Reading, Writing And The Art Of Food

The culinary arts program at Wawasee High School gives students hands-on experience in food preparation and presentation using a professional-grade kitchen and equipment. Preparing a pork loin are Josh Secor and Cody Retcher. In the back are students Elaine Williams and Sara Christner.

The culinary arts program at Wawasee High School gives students hands-on experience in food preparation and presentation using a professional-grade kitchen and equipment. Preparing a pork loin are Josh Secor and Cody Retcher. In the back are students Elaine Williams and Sara Christner.

Pork loin topped with apples, bacon and sage next to a side of buttery red potatoes may seem like a meal fit to eat only in a fancy restaurant. But in reality, this particular repast was created somewhere between ninth grade English class and 11th grade history class.

Here, in the culinary arts kitchen at Wawasee Community High School, students are creating dishes that put the typical teenage delicacies, like Ramen noodles or neon yellow macaroni and cheese, to shame.

Chicken jambalaya, cheddar bacon baked potato chips, yeast breads, Christmas cookies and more delectable fare can be smelled cooking and baking on different days as one walks through the school hallways.

The culinary arts program began at the high school three years ago as part of the career and technical program, and is open to Wawasee students as well as those from Fairfield and West Noble high schools.

Culinary arts teacher, Dan Bauer, explains a technique to Legend Laramore and Brandon Roche. In the back are students Maranda Loetz and Jose Rodriguez. “I’ve had some of the most top notch kids in this class,” said Bauer. “There have been a few who struggle in their core classes, but excel at my class. Instead of reading books, they are experiencing hands-on learning.”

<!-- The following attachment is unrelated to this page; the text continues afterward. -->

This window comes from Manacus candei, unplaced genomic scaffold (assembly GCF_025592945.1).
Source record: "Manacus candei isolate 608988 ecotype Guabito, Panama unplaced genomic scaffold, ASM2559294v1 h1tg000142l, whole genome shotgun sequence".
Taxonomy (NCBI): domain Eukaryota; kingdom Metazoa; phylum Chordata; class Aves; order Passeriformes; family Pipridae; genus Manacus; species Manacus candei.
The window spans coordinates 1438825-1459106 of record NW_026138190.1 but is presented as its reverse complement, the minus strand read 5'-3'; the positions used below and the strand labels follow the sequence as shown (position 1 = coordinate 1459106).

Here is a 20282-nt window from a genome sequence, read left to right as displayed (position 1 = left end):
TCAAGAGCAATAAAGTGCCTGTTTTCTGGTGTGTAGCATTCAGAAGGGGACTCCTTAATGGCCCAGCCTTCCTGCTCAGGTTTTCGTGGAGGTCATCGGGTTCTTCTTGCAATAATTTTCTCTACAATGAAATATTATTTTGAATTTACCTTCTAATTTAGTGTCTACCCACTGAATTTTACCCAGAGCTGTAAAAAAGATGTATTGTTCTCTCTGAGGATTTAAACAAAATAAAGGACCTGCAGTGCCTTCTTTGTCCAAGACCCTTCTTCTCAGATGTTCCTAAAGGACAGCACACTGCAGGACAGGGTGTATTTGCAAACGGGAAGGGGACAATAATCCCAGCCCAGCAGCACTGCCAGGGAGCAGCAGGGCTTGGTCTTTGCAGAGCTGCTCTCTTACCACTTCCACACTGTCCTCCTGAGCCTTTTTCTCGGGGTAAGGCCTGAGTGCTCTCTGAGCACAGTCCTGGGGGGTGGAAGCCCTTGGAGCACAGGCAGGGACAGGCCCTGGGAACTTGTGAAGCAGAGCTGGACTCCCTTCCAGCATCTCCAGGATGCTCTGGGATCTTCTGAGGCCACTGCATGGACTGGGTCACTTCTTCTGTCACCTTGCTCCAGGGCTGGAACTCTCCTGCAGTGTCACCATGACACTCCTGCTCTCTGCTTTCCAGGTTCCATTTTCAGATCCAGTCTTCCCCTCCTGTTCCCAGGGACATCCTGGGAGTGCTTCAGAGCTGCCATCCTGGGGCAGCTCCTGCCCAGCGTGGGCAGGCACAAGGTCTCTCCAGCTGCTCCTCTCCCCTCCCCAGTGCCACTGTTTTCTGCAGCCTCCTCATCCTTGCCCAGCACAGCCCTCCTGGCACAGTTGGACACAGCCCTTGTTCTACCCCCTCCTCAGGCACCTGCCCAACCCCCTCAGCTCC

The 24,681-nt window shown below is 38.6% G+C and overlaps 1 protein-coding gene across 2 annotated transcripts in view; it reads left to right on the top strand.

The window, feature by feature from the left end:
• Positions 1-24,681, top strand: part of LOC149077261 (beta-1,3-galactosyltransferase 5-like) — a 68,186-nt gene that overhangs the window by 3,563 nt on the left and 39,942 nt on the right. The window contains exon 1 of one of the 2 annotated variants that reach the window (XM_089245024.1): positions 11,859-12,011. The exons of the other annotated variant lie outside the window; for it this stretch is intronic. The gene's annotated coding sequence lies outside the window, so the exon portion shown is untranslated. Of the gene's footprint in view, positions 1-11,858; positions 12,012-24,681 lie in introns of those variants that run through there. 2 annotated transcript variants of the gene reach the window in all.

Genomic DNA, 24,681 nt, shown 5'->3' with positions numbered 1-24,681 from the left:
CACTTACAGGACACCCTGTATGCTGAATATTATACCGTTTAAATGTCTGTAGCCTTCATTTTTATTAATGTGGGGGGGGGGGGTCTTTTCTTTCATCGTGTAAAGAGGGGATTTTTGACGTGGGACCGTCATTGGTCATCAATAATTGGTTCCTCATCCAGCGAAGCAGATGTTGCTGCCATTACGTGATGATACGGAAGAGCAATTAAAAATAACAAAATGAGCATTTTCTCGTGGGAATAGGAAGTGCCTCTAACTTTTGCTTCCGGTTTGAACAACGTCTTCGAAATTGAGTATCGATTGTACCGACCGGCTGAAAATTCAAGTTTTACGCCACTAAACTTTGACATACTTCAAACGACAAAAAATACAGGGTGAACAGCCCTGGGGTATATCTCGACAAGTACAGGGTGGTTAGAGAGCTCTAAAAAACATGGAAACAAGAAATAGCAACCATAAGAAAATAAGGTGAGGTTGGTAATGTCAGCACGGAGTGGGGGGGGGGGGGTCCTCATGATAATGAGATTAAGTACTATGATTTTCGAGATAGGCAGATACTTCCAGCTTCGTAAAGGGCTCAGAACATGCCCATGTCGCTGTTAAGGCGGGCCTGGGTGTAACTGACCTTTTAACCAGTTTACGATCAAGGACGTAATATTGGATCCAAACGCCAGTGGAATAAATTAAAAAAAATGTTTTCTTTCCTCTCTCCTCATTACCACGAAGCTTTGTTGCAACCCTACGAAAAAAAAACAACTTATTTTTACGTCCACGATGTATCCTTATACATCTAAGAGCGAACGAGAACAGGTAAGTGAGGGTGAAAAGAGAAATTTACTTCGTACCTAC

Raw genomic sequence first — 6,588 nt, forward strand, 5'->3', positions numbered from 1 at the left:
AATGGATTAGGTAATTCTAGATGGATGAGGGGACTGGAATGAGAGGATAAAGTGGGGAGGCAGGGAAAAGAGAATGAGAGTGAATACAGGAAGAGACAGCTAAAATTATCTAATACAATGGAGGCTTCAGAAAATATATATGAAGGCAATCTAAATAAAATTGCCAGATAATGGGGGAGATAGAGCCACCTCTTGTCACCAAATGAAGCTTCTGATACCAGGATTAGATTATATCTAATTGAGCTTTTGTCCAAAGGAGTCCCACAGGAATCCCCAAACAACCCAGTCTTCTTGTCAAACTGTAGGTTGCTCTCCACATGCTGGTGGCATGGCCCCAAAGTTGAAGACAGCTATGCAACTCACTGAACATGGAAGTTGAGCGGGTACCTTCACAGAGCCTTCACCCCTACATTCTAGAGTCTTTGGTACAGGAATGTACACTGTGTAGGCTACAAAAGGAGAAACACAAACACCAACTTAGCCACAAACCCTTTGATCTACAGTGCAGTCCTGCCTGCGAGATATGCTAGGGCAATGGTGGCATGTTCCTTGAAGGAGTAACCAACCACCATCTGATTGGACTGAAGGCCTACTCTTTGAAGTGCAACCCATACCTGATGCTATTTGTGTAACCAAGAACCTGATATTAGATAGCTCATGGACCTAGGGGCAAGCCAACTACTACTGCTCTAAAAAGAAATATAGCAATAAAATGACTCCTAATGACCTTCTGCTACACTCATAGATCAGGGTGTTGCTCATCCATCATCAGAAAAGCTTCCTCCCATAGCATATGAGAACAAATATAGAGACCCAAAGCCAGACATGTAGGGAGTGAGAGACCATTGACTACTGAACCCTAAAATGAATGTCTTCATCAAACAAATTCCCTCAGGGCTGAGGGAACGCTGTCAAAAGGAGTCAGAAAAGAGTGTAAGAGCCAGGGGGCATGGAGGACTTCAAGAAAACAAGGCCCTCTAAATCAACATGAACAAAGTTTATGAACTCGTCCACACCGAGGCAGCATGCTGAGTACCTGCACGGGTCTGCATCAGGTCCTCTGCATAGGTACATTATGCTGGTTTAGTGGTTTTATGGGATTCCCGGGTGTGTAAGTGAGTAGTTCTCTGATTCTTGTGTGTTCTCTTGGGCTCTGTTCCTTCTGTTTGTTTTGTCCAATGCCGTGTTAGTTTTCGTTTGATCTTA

Culinary arts teacher, Dan Bauer, explains a technique to Legend Laramore and Brandon Roche. In the back are students Maranda Loetz and Jose Rodriguez. “I’ve had some of the most top notch kids in this class,” said Bauer. “There have been a few who struggle in their core classes, but excel at my class. Instead of reading books, they are experiencing hands-on learning.”

For two hours and 15 minutes each school day, juniors and seniors who have taken both Culinary Arts Foundation class and Food and Nutrition class are spending their mornings prepping, chopping, baking, braising, frying, mixing, cooking and learning all things food in the advanced class called Culinary Arts Career Management.

Clad in their chef’s attire and working with professional-grade culinary tools, this is not an old fashioned home ec class. Students are taught culinary techniques by their teacher, Dan Bauer, who came to the high school in order to the start the program after 26 years in the food industry at Quaker Haven Camp in Syracuse.

“Students in the culinary arts program are deciding whether or not it’s their goal to continue in the culinary arts after high school. Even if they decide it’s not their goal, they do enjoy being fed during each class and learn life skills they can use in the future,” Bauer explained.